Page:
Considerations for a Wedding at a Private Residence

Hosting a wedding at a private residence may seem like a great idea…after all, you’re saving money on renting a venue, right?  However, the things that we sometimes take for granted as being available at other venues are not at a private residence.  Having recently coordinated a wedding at a private residence, I’d like to share some very important things to consider before you say yes to this type of wedding.


Determine what areas of the home will be used

Will guests be allowed to enter the living space of your home?  If so, which parts? Will the festivities be held outdoors?  What areas of your home will be off-limits?  How many guests are you planning for, and how much space is available for them?  These are some of the first questions you should ask before you make this decision.

Consider the weather for the date/season of your event

If you’ve decided to host your guests outdoors, keep average weather conditions in mind.  Guests should be comfortable, so you may need to rent portable AC or heating units so they aren’t constantly fanning or shivering during your event.  Also, if it rained a few days leading up to your event, is the ground still muddy or soft?  Will this affect guests’ ability to walk outside easily without their shoes sinking in the ground? If your event is held both indoors and outdoors, how will you handle muddy shoes?

Prepare your home prior to the arrival of your wedding vendors

For example, if you’re using some of your indoor space for cocktail hour, make sure furniture has been moved and things of value are put away prior to your wedding vendors’ arrival.  Your vendors also need to be aware of which spaces they have access to (like the kitchen for your caterers).  If access to certain rooms is to be blocked off, it’s the host’s responsibility to do that before vendors get there.

If you’re going to be outside for the festivities, is your yard ready to host guests?  The grass should be treated for insects ahead of time and mowed in time for vendors who will need to set up outside. For example, if you’re using a tent, the tent company will probably need to set up a couple of days prior to the event, so take that into consideration.

 

What about restrooms?

Do you want your guests coming in and out of your home to use your bathrooms?  For smaller events this may not be an issue for you, but what will you do for large events?  You can rent portable restrooms…not the ‘porto-potties’ we’re used to seeing at festivals, but nice portable restrooms that include running water, a mirror and sink for hand washing.  You’ll need to determine where to set up the restroom trailer, keeping in mind that it needs access to power and water in order to function as designed.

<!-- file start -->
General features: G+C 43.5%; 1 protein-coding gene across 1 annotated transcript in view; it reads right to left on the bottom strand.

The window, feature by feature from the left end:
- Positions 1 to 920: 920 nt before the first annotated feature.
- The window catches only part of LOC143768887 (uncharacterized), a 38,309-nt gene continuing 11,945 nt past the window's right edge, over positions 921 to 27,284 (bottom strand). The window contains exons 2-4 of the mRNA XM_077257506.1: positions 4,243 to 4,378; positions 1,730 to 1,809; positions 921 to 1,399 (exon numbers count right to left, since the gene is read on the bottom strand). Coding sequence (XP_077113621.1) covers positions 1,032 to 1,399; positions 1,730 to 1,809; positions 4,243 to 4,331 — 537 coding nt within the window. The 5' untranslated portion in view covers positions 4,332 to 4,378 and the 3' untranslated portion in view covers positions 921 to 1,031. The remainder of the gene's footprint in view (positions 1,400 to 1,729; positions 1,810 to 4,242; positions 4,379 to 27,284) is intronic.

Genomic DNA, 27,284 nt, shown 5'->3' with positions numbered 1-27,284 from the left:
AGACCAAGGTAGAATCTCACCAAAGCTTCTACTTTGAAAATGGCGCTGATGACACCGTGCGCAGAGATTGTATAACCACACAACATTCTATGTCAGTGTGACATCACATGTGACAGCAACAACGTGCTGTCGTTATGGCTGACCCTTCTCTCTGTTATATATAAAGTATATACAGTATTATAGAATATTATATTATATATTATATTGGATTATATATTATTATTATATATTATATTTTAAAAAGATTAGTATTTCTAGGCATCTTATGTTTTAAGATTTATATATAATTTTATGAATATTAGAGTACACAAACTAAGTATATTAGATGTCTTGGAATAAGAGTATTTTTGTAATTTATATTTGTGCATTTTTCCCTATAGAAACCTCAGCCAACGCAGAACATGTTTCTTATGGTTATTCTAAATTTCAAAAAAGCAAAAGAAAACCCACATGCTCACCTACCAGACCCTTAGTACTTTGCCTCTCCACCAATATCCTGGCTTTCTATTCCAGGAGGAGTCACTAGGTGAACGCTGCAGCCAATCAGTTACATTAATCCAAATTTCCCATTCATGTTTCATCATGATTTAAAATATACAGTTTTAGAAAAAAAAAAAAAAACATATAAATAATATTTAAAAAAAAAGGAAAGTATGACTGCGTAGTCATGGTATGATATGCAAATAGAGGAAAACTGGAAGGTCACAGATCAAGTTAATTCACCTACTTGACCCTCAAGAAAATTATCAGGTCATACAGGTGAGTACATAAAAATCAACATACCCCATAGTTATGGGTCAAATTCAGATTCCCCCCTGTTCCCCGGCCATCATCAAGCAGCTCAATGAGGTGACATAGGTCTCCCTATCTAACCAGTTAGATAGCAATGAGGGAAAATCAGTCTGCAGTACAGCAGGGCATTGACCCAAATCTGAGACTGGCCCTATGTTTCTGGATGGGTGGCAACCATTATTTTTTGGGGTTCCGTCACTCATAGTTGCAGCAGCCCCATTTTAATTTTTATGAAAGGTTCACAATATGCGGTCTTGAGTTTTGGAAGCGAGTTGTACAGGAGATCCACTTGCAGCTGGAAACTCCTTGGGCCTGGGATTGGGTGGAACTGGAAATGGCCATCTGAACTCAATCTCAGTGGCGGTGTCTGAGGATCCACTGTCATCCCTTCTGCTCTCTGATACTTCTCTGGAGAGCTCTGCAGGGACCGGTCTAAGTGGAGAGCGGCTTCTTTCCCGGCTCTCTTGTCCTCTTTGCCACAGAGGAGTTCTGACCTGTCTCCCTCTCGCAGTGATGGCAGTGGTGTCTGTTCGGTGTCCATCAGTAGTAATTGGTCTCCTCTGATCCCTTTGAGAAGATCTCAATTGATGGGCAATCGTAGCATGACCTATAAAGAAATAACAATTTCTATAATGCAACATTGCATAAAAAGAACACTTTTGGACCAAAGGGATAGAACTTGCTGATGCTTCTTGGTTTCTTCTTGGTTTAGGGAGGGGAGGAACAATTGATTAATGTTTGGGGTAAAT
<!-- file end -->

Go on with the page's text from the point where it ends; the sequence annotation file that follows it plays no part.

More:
Water and electricity usage

When hosting an event at other types of venues, typically we don’t worry about things like water and electricity.  But what about for an event at home?  Your caterer will need to have access to water and power so they can serve your guests properly, your tent will need power so there’s enough lighting throughout the event, your DJ will need power to run his equipment, and your portable restrooms will need water and power to run them.  If you don’t want to use the electricity from your home, you will need some generators to power everything.  Please make sure your generators have enough gas to power everything needed for the amount of time needed (not just the time of the event, but for setup and breakdown time too).  And if you decide to use electricity and water from your home, be ready for a much higher water and power bill!

Parking for Guests

There will be an increased amount of people in your neighborhood for your event…where will they park?  First, give your neighbors a heads up about what you’re planning, so they’re not surprised about the increased traffic the day of your event.  You may want to consider hiring a valet to handle parking cars, so that cars are parked in the appropriate areas.  It’s also a good idea to have shuttle service for your guests so they don’t have to park in your neighborhood. 

After the event is over

You need to have a plan for how you’ll get your house back in order after everything is over and your vendors are gone.  It may be a good idea to hire a cleaning service to do a thorough cleaning of the areas where guests were located. 

Final thoughts

Your wedding vendors, include your wedding coordinator, should not be responsible for preparing your home for an event (unless you’re hired them for that specific task).  Their primary focus is coordinating your event so that it runs smoothly.  Your wedding vendors cannot be a parking attendant, floor sweeper and bathroom attendant all while running your event.  J

And although you may be saving money on venue rentals, look at the additional money you’ll have to spend on all the other items we’ve discussed.  Having an event at a private residence takes detailed planning and coordinating…be fully aware of that before you say yes!

Happy Planning!

 

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